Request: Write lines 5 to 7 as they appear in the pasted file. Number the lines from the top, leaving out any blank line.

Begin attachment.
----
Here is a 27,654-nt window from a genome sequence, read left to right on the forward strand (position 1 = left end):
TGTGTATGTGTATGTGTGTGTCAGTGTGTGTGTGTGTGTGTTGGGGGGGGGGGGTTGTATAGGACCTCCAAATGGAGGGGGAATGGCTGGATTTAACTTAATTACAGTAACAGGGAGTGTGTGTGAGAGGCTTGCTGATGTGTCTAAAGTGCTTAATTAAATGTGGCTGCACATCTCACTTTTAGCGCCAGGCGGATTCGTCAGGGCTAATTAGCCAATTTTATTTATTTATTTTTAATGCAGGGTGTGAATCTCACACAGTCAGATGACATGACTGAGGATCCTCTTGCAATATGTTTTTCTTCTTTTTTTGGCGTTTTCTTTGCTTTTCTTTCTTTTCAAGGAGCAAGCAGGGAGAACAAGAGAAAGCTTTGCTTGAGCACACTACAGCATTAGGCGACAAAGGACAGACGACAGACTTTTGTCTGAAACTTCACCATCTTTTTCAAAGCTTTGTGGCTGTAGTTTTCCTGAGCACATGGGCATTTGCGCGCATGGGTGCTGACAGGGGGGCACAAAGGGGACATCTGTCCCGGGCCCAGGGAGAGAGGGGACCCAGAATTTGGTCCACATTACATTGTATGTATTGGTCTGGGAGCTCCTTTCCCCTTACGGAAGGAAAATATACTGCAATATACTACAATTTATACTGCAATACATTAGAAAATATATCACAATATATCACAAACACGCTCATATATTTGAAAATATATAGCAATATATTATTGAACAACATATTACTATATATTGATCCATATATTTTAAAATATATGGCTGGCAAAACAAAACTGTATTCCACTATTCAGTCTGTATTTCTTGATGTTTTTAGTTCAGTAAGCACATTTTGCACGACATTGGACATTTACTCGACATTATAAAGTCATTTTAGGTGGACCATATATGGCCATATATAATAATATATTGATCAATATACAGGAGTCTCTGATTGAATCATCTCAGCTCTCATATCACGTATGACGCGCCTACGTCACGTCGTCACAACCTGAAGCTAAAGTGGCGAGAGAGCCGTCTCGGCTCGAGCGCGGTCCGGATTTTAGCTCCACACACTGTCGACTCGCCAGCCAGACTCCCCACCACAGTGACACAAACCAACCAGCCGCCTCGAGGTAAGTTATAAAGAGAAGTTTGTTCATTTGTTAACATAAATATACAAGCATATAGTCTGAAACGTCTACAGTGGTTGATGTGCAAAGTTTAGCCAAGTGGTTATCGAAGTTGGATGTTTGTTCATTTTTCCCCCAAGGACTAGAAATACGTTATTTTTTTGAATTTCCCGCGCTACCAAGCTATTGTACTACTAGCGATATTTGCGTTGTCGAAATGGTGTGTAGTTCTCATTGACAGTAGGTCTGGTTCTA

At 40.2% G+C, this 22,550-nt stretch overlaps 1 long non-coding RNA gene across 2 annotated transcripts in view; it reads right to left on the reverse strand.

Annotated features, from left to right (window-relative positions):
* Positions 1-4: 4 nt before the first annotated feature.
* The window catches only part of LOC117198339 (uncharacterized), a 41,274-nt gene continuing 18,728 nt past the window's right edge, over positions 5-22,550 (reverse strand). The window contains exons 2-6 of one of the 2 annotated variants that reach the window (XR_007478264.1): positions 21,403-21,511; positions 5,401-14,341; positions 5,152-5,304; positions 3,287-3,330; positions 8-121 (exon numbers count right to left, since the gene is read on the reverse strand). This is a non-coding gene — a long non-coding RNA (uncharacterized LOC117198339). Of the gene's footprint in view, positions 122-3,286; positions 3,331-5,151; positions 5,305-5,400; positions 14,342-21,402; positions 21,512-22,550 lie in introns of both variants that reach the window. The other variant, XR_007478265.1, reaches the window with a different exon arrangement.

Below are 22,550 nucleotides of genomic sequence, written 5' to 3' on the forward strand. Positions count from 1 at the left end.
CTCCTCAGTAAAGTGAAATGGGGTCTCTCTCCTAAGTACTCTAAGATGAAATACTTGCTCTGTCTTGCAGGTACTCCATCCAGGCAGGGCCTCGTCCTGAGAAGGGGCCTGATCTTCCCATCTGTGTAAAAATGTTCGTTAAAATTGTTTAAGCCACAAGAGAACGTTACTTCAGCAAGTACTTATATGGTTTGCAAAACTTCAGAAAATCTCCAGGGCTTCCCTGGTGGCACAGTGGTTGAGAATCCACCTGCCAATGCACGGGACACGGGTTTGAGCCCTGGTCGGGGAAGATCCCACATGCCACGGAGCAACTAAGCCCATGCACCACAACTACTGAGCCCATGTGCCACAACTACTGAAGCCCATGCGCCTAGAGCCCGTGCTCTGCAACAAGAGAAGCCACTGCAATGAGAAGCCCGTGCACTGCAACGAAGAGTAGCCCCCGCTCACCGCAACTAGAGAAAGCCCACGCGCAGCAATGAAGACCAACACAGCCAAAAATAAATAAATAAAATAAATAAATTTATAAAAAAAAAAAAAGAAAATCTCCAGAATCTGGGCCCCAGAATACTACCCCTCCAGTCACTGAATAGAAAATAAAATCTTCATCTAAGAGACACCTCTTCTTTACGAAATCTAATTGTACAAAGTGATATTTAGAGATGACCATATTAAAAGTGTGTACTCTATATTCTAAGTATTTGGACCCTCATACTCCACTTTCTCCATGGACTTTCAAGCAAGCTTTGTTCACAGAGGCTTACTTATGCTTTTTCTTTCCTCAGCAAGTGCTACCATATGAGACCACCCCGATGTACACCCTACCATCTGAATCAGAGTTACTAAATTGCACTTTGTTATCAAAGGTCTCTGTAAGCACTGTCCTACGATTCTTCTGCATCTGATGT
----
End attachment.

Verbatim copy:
* Positions 1-4: 4 nt before the first annotated feature.
* The window catches only part of LOC117198339 (uncharacterized), a 41,274-nt gene continuing 18,728 nt past the window's right edge, over positions 5-22,550 (reverse strand). The window contains exons 2-6 of one of the 2 annotated variants that reach the window (XR_007478264.1): positions 21,403-21,511; positions 5,401-14,341; positions 5,152-5,304; positions 3,287-3,330; positions 8-121 (exon numbers count right to left, since the gene is read on the reverse strand). This is a non-coding gene — a long non-coding RNA (uncharacterized LOC117198339). Of the gene's footprint in view, positions 122-3,286; positions 3,331-5,151; positions 5,305-5,400; positions 14,342-21,402; positions 21,512-22,550 lie in introns of both variants that reach the window. The other variant, XR_007478265.1, reaches the window with a different exon arrangement.

Below are 22,550 nucleotides of genomic sequence, written 5' to 3' on the forward strand. Positions count from 1 at the left end.